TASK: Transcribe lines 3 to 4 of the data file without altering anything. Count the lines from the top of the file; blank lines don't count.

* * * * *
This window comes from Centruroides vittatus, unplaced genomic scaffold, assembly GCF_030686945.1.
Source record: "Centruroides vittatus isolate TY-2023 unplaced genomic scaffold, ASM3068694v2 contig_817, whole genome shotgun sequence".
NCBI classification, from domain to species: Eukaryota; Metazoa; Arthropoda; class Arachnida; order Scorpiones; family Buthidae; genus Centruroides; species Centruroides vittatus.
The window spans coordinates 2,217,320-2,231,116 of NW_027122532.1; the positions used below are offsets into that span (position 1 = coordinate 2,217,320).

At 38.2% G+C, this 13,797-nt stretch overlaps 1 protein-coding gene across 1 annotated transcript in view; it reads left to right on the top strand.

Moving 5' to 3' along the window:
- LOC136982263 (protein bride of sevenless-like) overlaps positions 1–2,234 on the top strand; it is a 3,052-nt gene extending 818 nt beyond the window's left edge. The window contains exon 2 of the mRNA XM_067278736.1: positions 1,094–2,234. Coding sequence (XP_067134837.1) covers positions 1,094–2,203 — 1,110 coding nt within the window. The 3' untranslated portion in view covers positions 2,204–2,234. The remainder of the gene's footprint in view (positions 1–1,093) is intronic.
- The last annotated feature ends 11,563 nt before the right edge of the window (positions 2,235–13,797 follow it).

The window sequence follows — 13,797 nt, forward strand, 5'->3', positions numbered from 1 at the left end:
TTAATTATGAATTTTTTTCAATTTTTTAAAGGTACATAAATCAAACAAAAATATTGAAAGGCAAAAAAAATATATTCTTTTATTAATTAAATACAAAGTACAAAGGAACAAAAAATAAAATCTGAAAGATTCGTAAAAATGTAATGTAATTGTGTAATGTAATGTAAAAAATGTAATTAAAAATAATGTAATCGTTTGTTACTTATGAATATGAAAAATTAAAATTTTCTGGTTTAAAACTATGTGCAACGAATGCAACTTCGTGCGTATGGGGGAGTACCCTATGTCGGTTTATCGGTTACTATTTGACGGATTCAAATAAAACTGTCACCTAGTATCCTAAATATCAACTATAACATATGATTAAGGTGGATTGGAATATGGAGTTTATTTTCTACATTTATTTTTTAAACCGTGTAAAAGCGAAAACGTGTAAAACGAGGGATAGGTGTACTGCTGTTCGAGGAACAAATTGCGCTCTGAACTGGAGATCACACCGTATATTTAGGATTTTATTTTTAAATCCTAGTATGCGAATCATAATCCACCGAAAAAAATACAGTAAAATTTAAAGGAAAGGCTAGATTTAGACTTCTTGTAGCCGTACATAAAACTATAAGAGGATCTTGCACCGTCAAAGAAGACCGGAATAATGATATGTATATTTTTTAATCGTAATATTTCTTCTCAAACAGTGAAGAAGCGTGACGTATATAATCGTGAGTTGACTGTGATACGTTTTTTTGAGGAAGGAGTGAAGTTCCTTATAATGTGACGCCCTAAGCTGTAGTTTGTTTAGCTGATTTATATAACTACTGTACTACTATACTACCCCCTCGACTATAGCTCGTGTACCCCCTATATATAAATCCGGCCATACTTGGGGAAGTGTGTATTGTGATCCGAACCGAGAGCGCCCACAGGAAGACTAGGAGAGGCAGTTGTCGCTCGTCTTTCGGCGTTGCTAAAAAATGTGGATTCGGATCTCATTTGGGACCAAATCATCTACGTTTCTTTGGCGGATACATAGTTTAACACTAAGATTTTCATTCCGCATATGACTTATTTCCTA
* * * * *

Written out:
NCBI classification, from domain to species: Eukaryota; Metazoa; Arthropoda; class Arachnida; order Scorpiones; family Buthidae; genus Centruroides; species Centruroides vittatus.
The window spans coordinates 2,217,320-2,231,116 of NW_027122532.1; the positions used below are offsets into that span (position 1 = coordinate 2,217,320).